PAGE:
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In the event of a city power cut can you use a single-phase 240V generator to connect across the two 120V phases supplying the house and would you still get 120V to neutral on each side?

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November 21, 2010 6:47AM

Answer

Yes you can BUT because you asked this question you should have a pro show you how to do it. Just to give you a worst case example, transformers work in both directions so if you feed the "city" with 220v your neighbors will enjoy your power until your generator burns up. Maybe 2-3 seconds!

Another thought

Yes, IF you have a neutral connection at your generator. If you do not connect the neutral you will not have 110v from hot to neutral. This is because your house must be perfectly balanced across the neutral to have the correct voltage divider to split 220V into 110V. This is near impossible in a residential situation. You need the neutral for 110V.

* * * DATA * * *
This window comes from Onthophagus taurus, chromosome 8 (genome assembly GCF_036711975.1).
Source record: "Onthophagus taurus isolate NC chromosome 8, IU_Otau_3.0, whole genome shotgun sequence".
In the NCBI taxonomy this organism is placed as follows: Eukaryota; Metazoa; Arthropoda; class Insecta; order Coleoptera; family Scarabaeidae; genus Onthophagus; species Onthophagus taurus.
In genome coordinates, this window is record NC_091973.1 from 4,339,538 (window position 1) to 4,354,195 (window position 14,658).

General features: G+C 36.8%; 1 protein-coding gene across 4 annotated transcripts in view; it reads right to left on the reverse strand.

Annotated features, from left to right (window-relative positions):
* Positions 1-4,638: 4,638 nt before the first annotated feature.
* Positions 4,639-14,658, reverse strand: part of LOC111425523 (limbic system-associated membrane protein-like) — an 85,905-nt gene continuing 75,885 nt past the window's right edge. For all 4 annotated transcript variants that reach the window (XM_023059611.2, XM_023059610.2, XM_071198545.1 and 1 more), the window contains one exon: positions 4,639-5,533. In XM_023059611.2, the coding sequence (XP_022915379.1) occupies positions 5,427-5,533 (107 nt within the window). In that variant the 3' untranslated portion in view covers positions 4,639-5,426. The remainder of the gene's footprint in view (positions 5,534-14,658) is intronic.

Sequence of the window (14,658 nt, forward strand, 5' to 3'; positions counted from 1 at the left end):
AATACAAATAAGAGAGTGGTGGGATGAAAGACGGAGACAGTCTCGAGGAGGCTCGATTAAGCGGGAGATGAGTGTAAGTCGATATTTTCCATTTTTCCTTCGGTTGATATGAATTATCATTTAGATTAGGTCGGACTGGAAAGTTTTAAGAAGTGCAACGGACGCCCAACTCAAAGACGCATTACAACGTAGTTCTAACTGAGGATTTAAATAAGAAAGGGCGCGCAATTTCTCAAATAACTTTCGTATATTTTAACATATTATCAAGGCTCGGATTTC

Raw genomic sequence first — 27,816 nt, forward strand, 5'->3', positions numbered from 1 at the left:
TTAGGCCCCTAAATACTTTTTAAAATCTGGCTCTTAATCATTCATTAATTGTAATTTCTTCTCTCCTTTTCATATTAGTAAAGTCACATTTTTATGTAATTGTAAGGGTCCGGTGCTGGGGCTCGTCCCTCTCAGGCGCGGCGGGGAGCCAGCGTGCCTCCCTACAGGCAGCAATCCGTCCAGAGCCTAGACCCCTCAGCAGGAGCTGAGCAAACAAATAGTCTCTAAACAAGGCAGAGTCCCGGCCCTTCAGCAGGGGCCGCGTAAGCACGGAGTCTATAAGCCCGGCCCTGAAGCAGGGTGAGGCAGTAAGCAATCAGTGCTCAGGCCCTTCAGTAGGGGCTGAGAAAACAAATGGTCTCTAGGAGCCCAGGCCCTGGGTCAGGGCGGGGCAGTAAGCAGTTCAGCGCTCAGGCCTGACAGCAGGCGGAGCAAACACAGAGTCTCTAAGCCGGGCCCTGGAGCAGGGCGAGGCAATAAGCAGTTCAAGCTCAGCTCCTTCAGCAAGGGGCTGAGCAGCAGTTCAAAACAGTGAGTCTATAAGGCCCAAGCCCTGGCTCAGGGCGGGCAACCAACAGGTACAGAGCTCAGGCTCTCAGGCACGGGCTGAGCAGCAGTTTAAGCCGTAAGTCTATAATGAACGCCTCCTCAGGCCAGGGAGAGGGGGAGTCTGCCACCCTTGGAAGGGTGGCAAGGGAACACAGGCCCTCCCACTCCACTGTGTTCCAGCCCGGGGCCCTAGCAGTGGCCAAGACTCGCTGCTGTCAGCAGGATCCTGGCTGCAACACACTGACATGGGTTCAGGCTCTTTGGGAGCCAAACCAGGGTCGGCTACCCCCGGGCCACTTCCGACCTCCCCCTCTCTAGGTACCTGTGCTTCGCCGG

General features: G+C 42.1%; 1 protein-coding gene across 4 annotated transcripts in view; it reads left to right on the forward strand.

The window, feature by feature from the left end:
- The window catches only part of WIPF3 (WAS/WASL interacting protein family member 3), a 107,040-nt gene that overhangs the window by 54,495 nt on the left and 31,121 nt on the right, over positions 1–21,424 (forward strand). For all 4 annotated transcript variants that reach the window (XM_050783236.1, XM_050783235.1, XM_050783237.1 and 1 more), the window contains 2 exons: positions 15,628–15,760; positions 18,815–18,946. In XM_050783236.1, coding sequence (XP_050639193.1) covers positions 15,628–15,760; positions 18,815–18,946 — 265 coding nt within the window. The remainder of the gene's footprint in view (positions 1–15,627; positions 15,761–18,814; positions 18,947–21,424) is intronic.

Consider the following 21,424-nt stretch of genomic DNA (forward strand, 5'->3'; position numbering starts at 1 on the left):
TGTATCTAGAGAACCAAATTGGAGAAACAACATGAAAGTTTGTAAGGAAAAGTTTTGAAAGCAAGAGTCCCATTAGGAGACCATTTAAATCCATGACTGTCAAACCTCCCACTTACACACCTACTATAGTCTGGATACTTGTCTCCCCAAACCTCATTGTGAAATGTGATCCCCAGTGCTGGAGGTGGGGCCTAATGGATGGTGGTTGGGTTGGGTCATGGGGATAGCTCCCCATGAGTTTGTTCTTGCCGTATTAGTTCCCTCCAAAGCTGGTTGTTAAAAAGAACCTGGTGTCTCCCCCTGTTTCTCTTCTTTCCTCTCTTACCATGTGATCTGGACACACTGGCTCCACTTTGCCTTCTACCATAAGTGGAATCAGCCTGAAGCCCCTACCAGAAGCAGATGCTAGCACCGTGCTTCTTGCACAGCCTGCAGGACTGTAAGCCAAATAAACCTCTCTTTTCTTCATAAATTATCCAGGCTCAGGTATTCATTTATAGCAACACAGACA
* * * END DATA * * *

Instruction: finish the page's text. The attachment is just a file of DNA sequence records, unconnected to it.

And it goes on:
Also, buy a generator transfer panel if you plan to power your house off a generator. It's the law.

More

Not because it's the law, but if you don't have a transfer panel and you connect it directly to your panel you'll also be putting current to the lines coming into your house.

This is real scary for the electricians that come out to repair the power. The (city) power is off and they don't expect to see (feel!) any on your end. You could end up electrocuting someone.